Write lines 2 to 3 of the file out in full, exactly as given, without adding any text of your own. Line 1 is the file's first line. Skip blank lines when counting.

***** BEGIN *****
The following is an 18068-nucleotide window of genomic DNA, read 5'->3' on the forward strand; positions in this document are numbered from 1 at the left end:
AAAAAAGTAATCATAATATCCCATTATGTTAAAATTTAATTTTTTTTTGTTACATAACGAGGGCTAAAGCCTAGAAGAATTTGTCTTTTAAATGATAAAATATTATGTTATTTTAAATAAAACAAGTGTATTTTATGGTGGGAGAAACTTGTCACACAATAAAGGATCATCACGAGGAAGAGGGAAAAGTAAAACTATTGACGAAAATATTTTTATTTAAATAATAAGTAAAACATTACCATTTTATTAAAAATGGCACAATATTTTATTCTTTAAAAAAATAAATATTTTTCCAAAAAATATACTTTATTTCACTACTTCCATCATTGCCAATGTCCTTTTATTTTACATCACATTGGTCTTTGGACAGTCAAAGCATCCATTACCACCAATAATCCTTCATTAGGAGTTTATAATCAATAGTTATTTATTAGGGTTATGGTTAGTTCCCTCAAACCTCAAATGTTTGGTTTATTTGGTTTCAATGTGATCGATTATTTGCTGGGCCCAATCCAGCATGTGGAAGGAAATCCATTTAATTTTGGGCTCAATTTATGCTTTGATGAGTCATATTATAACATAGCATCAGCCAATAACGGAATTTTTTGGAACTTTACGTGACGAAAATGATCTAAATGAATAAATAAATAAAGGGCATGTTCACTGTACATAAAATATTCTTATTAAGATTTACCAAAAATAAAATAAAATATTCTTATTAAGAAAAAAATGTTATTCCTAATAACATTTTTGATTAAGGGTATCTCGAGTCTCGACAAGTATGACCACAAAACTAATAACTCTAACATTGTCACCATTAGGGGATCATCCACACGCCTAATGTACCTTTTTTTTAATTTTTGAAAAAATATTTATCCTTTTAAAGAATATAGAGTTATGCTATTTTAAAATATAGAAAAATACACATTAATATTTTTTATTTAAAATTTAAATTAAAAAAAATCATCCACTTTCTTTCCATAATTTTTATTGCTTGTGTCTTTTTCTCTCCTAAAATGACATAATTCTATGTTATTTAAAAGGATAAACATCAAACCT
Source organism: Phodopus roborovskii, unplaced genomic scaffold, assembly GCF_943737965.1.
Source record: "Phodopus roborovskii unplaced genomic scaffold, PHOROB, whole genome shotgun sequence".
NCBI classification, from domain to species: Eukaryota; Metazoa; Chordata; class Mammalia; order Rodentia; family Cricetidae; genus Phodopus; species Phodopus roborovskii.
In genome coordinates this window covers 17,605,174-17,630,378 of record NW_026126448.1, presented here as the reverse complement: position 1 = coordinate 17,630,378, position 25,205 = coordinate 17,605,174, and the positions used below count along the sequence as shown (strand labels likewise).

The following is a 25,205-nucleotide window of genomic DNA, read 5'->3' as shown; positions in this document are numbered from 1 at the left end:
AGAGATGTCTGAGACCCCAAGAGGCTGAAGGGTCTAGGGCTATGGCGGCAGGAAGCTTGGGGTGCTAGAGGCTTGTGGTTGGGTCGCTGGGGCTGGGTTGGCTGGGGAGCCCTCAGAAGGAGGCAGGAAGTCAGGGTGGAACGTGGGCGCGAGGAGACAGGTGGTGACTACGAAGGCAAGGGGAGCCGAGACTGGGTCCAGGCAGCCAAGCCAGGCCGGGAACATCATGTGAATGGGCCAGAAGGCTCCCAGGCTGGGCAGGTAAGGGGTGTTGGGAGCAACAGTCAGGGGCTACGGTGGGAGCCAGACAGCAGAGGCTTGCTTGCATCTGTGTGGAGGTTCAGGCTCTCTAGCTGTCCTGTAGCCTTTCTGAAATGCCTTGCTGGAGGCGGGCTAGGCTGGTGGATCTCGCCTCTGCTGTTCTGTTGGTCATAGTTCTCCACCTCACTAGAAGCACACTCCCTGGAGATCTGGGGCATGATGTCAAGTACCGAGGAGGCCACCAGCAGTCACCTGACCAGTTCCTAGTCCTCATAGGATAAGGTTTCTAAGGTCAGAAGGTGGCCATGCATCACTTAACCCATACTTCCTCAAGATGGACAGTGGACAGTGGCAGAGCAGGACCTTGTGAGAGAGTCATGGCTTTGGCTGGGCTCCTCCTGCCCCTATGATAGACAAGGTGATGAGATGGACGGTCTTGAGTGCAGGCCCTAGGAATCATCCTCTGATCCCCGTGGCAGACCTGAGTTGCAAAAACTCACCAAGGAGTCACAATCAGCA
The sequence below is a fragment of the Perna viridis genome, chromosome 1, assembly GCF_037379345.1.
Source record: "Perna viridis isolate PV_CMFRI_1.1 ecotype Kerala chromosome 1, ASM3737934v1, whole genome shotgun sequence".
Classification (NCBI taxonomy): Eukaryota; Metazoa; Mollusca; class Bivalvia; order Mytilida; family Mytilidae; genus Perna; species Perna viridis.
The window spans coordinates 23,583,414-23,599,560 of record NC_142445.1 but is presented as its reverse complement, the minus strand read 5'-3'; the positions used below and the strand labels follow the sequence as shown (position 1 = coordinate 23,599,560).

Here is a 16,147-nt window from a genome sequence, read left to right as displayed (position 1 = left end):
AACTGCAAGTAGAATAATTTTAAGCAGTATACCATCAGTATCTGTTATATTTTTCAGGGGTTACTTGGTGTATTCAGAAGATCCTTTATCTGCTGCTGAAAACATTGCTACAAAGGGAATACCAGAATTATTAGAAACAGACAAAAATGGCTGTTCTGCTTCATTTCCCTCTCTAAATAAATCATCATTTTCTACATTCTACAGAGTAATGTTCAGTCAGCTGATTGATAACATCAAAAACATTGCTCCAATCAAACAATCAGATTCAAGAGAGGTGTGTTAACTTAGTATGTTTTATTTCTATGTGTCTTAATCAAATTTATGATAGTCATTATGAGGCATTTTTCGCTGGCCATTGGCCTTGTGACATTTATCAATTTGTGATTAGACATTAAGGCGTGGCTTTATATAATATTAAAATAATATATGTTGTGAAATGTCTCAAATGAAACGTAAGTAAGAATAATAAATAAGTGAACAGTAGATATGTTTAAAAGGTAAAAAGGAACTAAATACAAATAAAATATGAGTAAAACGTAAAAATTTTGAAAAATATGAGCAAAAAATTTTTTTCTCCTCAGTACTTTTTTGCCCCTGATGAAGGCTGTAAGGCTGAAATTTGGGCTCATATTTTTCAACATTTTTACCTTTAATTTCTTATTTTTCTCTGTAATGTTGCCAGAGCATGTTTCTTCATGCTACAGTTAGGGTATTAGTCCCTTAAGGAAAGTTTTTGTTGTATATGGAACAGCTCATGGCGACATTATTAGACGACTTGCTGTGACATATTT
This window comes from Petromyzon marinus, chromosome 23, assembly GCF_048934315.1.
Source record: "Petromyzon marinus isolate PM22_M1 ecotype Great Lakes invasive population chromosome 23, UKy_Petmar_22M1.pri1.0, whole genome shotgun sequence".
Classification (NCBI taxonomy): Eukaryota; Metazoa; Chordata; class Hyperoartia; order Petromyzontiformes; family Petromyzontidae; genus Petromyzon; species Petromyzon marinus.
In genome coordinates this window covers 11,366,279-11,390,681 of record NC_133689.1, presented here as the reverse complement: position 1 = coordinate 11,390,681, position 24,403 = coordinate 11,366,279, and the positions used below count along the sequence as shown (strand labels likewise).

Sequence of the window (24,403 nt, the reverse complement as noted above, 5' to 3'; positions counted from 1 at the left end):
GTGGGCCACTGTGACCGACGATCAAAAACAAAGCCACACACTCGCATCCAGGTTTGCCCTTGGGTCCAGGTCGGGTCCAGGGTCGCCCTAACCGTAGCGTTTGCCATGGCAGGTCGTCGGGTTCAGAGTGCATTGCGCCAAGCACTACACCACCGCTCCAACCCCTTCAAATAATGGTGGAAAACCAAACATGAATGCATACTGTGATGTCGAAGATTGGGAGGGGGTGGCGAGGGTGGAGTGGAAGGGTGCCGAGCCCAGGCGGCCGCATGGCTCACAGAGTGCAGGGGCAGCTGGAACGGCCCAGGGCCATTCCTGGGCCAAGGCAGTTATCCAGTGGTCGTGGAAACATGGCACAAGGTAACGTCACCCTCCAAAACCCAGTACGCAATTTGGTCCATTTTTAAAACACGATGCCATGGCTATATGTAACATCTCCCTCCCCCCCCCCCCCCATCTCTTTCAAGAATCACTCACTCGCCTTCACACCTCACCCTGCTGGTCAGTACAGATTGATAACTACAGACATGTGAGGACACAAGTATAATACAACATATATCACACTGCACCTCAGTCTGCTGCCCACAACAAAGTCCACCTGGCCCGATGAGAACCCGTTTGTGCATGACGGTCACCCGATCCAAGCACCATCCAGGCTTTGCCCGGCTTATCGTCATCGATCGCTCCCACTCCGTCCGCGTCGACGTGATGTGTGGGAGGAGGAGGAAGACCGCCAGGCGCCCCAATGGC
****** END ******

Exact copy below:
AAAAAAGTAATCATAATATCCCATTATGTTAAAATTTAATTTTTTTTTGTTACATAACGAGGGCTAAAGCCTAGAAGAATTTGTCTTTTAAATGATAAAATATTATGTTATTTTAAATAAAACAAGTGTATTTTATGGTGGGAGAAACTTGTCACACAATAAAGGATCATCACGAGGAAGAGGGAAAAGTAAAACTATTGACGAAAATATTTTTATTTAAATAATAAGTAAAACATTACCATTTTATTAAAAATGGCACAATATTTTATTCTTTAAAAAAATAAATATTTTTCCAAAAAATATACTTTATTTCACTACTTCCATCATTGCCAATGTCCTTTTATTTTACATCACATTGGTCTTTGGACAGTCAAAGCATCCATTACCACCAATAATCCTTCATTAGGAGTTTATAATCAATAGTTATTTATTAGGGTTATGGTTAGTTCCCTCAAACCTCAAATGTTTGGTTTATTTGGTTTCAATGTGATCGATTATTTGCTGGGCCCAATCCAGCATGTGGAAGGAAATCCATTTAATTTTGGGCTCAATTTATGCTTTGATGAGTCATATTATAACATAGCATCAGCCAATAACGGAATTTTTTGGAACTTTACGTGACGAAAATGATCTAAATGAATAAATAAATAAAGGGCATGTTCACTGTACATAAAATATTCTTATTAAGATTTACCAAAAATAAAATAAAATATTCTTATTAAGAAAAAAATGTTATTCCTAATAACATTTTTGATTAAGGGTATCTCGAGTCTCGACAAGTATGACCACAAAACTAATAACTCTAACATTGTCACCATTAGGGGATCATCCACACGCCTAATGTACCTTTTTTTTAATTTTTGAAAAAATATTTATCCTTTTAAAGAATATAGAGTTATGCTATTTTAAAATATAGAAAAATACACATTAATATTTTTTATTTAAAATTTAAATTAAAAAAAATCATCCACTTTCTTTCCATAATTTTTATTGCTTGTGTCTTTTTCTCTCCTAAAATGACATAATTCTATGTTATTTAAAAGGATAAACATCAAACCT
Source organism: Phodopus roborovskii, unplaced genomic scaffold, assembly GCF_943737965.1.